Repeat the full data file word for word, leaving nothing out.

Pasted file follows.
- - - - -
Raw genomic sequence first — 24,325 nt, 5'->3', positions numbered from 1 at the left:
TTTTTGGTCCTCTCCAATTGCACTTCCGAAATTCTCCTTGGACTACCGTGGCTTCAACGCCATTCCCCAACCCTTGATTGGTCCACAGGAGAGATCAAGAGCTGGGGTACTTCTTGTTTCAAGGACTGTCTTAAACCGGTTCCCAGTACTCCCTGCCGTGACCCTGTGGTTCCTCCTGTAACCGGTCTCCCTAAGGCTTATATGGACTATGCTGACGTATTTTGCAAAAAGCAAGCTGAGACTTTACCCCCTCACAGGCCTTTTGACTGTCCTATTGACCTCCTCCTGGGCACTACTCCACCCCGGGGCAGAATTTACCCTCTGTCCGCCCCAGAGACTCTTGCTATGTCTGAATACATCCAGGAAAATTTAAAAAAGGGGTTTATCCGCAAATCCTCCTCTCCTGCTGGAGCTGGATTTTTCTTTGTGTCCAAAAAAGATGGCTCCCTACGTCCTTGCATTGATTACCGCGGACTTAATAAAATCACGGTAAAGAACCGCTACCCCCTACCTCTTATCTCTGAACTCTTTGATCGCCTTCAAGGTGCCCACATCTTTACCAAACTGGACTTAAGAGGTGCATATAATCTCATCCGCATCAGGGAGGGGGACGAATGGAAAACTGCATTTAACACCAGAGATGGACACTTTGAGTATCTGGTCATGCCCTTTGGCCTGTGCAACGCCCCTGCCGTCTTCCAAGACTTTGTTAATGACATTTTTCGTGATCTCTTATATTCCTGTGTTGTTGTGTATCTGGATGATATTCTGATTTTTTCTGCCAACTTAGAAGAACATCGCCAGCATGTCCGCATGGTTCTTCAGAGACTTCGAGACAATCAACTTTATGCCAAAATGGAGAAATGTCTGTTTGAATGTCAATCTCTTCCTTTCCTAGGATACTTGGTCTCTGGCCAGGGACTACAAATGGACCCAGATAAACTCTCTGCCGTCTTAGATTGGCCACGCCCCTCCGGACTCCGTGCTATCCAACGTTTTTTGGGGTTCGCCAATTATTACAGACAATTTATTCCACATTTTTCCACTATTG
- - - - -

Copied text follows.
Raw genomic sequence first — 24,325 nt, 5'->3', positions numbered from 1 at the left:
TTTTTGGTCCTCTCCAATTGCACTTCCGAAATTCTCCTTGGACTACCGTGGCTTCAACGCCATTCCCCAACCCTTGATTGGTCCACAGGAGAGATCAAGAGCTGGGGTACTTCTTGTTTCAAGGACTGTCTTAAACCGGTTCCCAGTACTCCCTGCCGTGACCCTGTGGTTCCTCCTGTAACCGGTCTCCCTAAGGCTTATATGGACTATGCTGACGTATTTTGCAAAAAGCAAGCTGAGACTTTACCCCCTCACAGGCCTTTTGACTGTCCTATTGACCTCCTCCTGGGCACTACTCCACCCCGGGGCAGAATTTACCCTCTGTCCGCCCCAGAGACTCTTGCTATGTCTGAATACATCCAGGAAAATTTAAAAAAGGGGTTTATCCGCAAATCCTCCTCTCCTGCTGGAGCTGGATTTTTCTTTGTGTCCAAAAAAGATGGCTCCCTACGTCCTTGCATTGATTACCGCGGACTTAATAAAATCACGGTAAAGAACCGCTACCCCCTACCTCTTATCTCTGAACTCTTTGATCGCCTTCAAGGTGCCCACATCTTTACCAAACTGGACTTAAGAGGTGCATATAATCTCATCCGCATCAGGGAGGGGGACGAATGGAAAACTGCATTTAACACCAGAGATGGACACTTTGAGTATCTGGTCATGCCCTTTGGCCTGTGCAACGCCCCTGCCGTCTTCCAAGACTTTGTTAATGACATTTTTCGTGATCTCTTATATTCCTGTGTTGTTGTGTATCTGGATGATATTCTGATTTTTTCTGCCAACTTAGAAGAACATCGCCAGCATGTCCGCATGGTTCTTCAGAGACTTCGAGACAATCAACTTTATGCCAAAATGGAGAAATGTCTGTTTGAATGTCAATCTCTTCCTTTCCTAGGATACTTGGTCTCTGGCCAGGGACTACAAATGGACCCAGATAAACTCTCTGCCGTCTTAGATTGGCCACGCCCCTCCGGACTCCGTGCTATCCAACGTTTTTTGGGGTTCGCCAATTATTACAGACAATTTATTCCACATTTTTCCACTATTG